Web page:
Photos: The male Evening Grosbeak Coccothraustes vespertinus was near Basset's, Sierra Co., CA, on 19 June 2014. The female Chaffinch Fringilla coelebs was taken in Dec 1997 on North Island, New Zealand — where Chaffinch is an introduced species from Europe. The House Finch Haemorhous mexicanus was carrying food on 19 Mar 2015 in Pebble Beach, CA. The Cape Canary Serinus canicollis was at Simontown, Cape Town, South Africa, in July 2005. The Black Rosy-Finch Leucosticte atrata was frequenting remnants of snow patches in Grand Staircase-Escalate Nat'l Monument, Utah, on 18 Mar 2008. The Trumpeter Finch Rhodopechys githaginea was at Sham-el-sheik, Sinai, Egypt, on 7 Nov 1981. The male Gray-headed Bullfinch Pyrrhula erythaca was at Changqing Reserve, China, on 8 Nov 2010. The female Purple Finch Haemorhous purpureus was at the Salinas River mouth, Monterey Co., CA on 31 May 2014. The Streaky Seedeater Serinus striolatus was at Mountain Lodge on Mt. Kenya, Kenya, in Nov 1981. The female Lawrence's Goldfinch Spinus lawrencei was at Parkfield, CA, on 8 July 2015; the male was at Gonzales, CA, on 15 Mar 2014. The Violaceous Euphonia Euphonia violacea was at Asa Wright Reserve, Trinidad, in Dec 2006. The Chestnut-bellied Euphonia Euphonia pectoralis was at Itatiaia Reserve, Brazil, on 3 Aug 2010. The limb-creeping Blue-crowned Chlorophonia Chlorophonia occipitalis was above Canyon Hondo on the trail to El Triunfo, Chiapas, Mexico, in April 1986. The male Bronze-green Euphonia Euphonia mesochrysa was at Flor de Cafe, Peru, on 16 Nov 2014. The male "type 3" Red Crossbill Loxia curvirostra was in El Carmelo Cemetery, Pacific Grove, CA, on 15 Sep 2012. The American Goldfinch Spinus tristis were at my feeder on 1 June 2008, the Lesser Goldfinch Spinus psaltria were actually in Patagonia, Arizona (on a similar-type feeder) on 2 May 2015 (the AZ location explains the black back of the left-hand bird), the Pine Siskin Spinus pinus was at Pacific Grove on 29 July 2012, and the "type 3" Red Crossbill were there 30 Sep 2012.
All photos © Don Roberson; all rights reserved.

Bibliographic note:
Family book: Rating
Clement, P., A. Harris, and J. Davis. 1993. Finches and Sparrows: An Identification Guide. Princeton Univ. Press, Princeton, N. J.

This is a rather thick contribution to the bird families of the world literature, nicely done by Princeton Univ. Press and better than the "average" recent publication in various other series. The Princeton Press books generally fall short of the excellent quality of the Oxford series, in my view. Both of these series use "field guide" style poses for the artwork, but the Oxford series excels in behavioral information and in having the leading experts on a family author the books. This one, however, a solid contribution that covers not only the Fringillidae, but the Estrildidae (waxbills and allies) and the Passeridae (Old World sparrows). It does not include the Emberizidae (New World sparrows and buntings). Each species has a fine painting of both sexes (when they differ), details of identification and plumage, a summary of distribution, and brief comments on habitat, migration, measurements, and references. The subtitle "An Identification Guide" seems odd to me, because of necessity the book cannot delve into state-of-the-art details of identification, but rather presents a overview of the family throughout the world. It is actually a "mini-handbook" rather than an i.d. guide. For example, what this book says about separating Cassin's Finch Haemorhous cassinii and Purple Finch H. purpureus is accurate enough as generalizations, but there is insufficient space to detail such things as variation in western Purple Finches which include streaked undertail coverts (usually considered a feature of Cassin's) or to emphasize bill shapes. The European birder visiting America will likely separate the species adequately, but a local birder searching for a vagrant is as apt to be misled by the text as not. For this reason -- and because of the Eurocentric choices for names (e.g., "Trumpeter Finch," unmodified, is a species, but then they use the modified term "Mongolian Trumpeter Finch" for another species) as well as some overly conservative taxonomy (e.g., failure to split the rosy-finches into four species; they lump the three American species with the Old World "Rosy-Finch") -- I downgrade this decent book from a "four star" to a "three star" entry.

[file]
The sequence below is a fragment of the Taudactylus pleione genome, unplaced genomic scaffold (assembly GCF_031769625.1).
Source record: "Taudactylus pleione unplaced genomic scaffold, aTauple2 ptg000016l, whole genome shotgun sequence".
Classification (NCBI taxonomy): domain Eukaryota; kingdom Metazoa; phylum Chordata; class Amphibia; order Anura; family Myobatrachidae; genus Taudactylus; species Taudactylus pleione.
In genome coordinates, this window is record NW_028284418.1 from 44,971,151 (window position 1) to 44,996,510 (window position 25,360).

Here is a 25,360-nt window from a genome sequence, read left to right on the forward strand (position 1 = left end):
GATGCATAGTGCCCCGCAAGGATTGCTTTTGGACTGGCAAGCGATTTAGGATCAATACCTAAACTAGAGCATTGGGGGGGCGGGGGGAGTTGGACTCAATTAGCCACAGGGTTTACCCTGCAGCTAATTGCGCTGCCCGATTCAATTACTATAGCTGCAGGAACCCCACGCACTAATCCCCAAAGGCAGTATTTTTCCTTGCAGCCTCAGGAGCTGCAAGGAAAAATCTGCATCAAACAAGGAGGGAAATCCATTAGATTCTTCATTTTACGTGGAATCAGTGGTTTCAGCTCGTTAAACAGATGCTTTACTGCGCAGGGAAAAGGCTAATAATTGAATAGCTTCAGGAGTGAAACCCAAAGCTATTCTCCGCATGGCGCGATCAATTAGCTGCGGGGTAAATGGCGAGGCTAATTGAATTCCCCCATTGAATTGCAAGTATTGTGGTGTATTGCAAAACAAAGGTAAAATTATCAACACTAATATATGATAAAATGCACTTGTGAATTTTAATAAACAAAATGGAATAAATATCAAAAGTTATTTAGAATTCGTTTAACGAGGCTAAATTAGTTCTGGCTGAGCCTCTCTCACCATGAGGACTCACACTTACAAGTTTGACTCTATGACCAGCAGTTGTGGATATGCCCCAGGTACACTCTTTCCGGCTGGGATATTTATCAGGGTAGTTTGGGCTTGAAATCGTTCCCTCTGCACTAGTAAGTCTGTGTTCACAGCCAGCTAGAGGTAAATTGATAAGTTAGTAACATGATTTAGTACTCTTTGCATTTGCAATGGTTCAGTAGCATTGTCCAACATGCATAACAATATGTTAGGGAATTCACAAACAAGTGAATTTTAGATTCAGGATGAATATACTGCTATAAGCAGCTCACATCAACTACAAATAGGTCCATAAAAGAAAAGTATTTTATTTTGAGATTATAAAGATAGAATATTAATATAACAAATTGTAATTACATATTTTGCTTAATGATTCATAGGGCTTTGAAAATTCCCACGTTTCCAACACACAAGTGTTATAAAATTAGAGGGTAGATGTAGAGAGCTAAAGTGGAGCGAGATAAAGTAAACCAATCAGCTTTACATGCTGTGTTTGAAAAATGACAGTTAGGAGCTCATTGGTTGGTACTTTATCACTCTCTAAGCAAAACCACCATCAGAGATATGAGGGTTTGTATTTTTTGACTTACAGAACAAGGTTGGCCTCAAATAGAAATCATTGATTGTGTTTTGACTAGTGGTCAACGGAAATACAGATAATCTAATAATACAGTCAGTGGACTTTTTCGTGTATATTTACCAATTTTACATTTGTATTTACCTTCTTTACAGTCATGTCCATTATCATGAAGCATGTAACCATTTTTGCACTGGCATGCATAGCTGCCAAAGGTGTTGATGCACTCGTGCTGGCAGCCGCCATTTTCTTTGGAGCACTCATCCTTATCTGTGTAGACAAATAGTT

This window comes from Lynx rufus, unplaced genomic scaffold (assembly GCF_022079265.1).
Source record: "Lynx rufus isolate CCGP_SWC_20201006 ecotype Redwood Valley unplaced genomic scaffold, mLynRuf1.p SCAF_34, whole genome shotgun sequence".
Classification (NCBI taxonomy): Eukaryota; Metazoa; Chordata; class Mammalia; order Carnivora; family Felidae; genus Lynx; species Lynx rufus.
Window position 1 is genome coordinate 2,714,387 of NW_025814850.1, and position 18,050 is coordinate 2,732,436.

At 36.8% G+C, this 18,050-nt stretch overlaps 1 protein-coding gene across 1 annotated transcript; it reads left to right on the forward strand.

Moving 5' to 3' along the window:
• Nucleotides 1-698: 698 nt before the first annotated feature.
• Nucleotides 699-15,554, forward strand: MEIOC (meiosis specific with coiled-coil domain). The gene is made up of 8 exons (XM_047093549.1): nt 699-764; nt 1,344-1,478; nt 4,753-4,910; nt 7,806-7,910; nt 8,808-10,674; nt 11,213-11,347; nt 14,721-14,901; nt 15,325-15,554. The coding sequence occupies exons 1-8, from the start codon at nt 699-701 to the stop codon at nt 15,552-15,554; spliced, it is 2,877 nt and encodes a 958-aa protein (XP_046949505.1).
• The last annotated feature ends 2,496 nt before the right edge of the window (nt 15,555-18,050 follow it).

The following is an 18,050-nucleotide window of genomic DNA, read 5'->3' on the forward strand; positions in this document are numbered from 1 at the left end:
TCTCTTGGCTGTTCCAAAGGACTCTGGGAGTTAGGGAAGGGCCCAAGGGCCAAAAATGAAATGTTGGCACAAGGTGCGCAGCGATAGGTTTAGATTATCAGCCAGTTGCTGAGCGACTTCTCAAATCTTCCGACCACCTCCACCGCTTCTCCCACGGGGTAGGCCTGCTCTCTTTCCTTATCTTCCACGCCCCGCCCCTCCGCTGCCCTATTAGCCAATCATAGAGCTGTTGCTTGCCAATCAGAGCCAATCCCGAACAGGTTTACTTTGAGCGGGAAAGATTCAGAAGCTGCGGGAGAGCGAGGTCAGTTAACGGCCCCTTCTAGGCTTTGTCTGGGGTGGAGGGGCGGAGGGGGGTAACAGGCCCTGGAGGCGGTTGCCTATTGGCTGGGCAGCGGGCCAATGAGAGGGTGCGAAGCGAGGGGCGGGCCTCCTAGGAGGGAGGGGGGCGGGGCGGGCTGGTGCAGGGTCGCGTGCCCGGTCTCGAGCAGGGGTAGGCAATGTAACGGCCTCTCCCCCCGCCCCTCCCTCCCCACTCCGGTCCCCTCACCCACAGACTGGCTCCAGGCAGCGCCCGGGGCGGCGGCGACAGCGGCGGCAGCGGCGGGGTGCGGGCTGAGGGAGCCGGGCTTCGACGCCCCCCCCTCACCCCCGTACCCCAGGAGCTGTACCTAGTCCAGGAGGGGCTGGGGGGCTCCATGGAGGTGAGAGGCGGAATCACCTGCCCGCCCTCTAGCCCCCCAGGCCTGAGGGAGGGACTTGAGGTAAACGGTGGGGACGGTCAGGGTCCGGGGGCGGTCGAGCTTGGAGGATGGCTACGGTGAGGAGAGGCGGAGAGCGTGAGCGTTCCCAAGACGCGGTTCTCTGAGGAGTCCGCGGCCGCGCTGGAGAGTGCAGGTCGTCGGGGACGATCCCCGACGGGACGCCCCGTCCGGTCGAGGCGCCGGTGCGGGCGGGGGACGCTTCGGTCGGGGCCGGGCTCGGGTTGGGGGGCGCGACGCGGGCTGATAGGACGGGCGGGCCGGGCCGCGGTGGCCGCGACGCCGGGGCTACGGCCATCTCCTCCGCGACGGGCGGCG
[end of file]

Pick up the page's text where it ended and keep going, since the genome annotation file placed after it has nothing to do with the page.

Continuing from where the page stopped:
Literature cited:

Benkman, C.W. 1993. Adaptation to single sources and the evolution of crossbill (Loxia) diversity. Ecolog. Monogr. 63: 305-325.

Collar, N.J., and I. Newton . 2010. Family Fringillidae (Finches), pp. 440 –617 in Handbook of the Birds of the World (del Hoyo, J., A. Elliott & D.A. Christie, eds). Vol. 15. Lynx Edicions, Barcelona, Spain.

Groth, J.G. 1988. Resolution of cryptic species in Appalachian Red Crossbills. Condor 90. 745-760.

Groth, J.G. 1993. Evolutionary differentiation in morphology, vocalizations, and allozymes in nomadic sibling species in the North American Red Crossbill (Loxia curvirostra) complex. Univ. Cal. Publ. Zool. 127: 1-143.

Lerner, H.R.L., M. Meyer, H.F. James, M. Hofreiter, and R.C. Fleischer. 2011. Multilocus resolution of phylogeny and timescale in the extant adaptive radiation of Hawaiian honeycreepers. Current Biol. 21: 1–7.

Zuccon, D., Prys-Jones, R., P.C. Rasmussen, and P.G.P. Ericson. 2012. The phylogenetic relationships and generic limits of finches (Fringillidae). Mol. Phylog. Evol. 62: 581–596.




  page created 8 May 1999; totally revised and expanded 7-30 Aug 2015  
all text & photos © Don Roberson, except as otherwise indicated; all rights reserved